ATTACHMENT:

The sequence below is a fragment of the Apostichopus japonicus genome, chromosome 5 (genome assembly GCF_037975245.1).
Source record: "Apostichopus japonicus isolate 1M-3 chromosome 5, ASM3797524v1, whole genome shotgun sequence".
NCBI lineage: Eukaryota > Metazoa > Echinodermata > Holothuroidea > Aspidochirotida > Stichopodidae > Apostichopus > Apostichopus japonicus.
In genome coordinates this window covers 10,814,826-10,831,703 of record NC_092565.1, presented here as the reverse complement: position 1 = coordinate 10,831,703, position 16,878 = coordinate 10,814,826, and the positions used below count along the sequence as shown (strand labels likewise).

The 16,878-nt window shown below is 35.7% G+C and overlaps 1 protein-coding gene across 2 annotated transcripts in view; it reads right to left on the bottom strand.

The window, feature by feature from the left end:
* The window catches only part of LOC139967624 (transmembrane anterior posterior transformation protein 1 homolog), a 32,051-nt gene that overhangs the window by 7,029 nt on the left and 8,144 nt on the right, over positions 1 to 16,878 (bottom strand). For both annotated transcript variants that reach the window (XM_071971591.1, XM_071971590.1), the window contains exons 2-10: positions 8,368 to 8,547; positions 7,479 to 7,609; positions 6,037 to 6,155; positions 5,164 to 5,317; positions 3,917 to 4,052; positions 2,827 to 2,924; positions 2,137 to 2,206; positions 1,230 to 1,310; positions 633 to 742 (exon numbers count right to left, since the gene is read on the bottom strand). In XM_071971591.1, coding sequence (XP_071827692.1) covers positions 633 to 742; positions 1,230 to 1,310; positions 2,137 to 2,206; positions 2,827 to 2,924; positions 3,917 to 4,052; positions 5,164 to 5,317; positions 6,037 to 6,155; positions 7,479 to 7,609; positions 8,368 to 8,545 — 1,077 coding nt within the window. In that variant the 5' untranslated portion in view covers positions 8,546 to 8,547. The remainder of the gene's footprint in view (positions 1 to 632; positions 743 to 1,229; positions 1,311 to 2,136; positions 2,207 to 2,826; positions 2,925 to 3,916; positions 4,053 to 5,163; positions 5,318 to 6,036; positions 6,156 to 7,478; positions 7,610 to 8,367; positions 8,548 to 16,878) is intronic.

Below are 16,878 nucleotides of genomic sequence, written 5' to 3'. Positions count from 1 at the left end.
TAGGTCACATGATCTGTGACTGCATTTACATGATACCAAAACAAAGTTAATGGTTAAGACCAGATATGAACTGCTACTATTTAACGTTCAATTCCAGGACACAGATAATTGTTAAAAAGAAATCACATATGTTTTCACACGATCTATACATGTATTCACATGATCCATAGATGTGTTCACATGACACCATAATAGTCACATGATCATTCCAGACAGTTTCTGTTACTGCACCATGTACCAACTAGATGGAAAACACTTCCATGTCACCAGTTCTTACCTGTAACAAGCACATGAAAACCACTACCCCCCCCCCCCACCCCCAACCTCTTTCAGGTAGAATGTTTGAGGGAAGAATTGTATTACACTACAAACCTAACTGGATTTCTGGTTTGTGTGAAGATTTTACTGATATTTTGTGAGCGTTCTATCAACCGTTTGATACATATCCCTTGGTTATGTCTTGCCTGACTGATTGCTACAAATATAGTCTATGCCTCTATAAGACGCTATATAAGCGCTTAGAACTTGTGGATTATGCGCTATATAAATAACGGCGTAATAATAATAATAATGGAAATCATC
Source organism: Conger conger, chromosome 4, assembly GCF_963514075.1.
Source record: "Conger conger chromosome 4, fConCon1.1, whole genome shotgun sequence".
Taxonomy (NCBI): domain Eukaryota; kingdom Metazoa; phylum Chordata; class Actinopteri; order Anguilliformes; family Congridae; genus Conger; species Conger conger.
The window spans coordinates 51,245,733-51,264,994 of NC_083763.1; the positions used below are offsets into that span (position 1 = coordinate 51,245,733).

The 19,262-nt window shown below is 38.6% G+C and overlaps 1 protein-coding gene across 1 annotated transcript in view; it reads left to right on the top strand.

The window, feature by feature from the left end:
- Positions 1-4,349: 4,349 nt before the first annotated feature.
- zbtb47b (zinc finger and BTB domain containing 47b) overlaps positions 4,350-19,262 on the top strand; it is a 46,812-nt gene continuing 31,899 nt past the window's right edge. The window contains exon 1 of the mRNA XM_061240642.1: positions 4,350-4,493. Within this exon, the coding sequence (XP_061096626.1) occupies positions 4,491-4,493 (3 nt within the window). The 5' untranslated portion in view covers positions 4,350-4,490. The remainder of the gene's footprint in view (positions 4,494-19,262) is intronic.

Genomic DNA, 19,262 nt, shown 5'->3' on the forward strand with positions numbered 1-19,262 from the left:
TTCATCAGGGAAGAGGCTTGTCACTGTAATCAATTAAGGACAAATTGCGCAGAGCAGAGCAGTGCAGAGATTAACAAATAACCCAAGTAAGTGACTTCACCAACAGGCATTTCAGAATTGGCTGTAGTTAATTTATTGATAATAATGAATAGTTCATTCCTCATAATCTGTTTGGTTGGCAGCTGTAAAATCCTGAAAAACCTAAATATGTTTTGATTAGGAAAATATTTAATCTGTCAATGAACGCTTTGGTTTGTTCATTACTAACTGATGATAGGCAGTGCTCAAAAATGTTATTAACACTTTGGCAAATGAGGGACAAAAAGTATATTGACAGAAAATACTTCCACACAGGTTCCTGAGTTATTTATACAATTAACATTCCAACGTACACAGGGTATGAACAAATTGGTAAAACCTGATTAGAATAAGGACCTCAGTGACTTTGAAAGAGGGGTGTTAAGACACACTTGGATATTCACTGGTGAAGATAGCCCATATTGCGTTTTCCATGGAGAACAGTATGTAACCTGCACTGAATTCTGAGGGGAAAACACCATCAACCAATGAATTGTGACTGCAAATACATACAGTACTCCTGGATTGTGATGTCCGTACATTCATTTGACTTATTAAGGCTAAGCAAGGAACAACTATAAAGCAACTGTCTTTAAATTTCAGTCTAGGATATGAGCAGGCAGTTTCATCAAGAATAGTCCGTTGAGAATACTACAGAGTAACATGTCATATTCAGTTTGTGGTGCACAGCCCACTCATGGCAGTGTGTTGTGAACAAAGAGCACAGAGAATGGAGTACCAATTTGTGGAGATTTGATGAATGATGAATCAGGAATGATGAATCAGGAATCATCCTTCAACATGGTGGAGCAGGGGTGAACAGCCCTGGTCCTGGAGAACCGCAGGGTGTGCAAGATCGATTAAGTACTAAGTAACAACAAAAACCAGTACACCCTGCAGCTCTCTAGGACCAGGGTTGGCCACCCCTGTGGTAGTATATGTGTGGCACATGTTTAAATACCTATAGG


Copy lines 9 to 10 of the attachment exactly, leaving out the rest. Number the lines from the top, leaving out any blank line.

TAGGTCACATGATCTGTGACTGCATTTACATGATACCAAAACAAAGTTAATGGTTAAGACCAGATATGAACTGCTACTATTTAACGTTCAATTCCAGGACACAGATAATTGTTAAAAAGAAATCACATATGTTTTCACACGATCTATACATGTATTCACATGATCCATAGATGTGTTCACATGACACCATAATAGTCACATGATCATTCCAGACAGTTTCTGTTACTGCACCATGTACCAACTAGATGGAAAACACTTCCATGTCACCAGTTCTTACCTGTAACAAGCACATGAAAACCACTACCCCCCCCCCCCACCCCCAACCTCTTTCAGGTAGAATGTTTGAGGGAAGAATTGTATTACACTACAAACCTAACTGGATTTCTGGTTTGTGTGAAGATTTTACTGATATTTTGTGAGCGTTCTATCAACCGTTTGATACATATCCCTTGGTTATGTCTTGCCTGACTGATTGCTACAAATATAGTCTATGCCTCTATAAGACGCTATATAAGCGCTTAGAACTTGTGGATTATGCGCTATATAAATAACGGCGTAATAATAATAATAATGGAAATCATC
Source organism: Conger conger, chromosome 4, assembly GCF_963514075.1.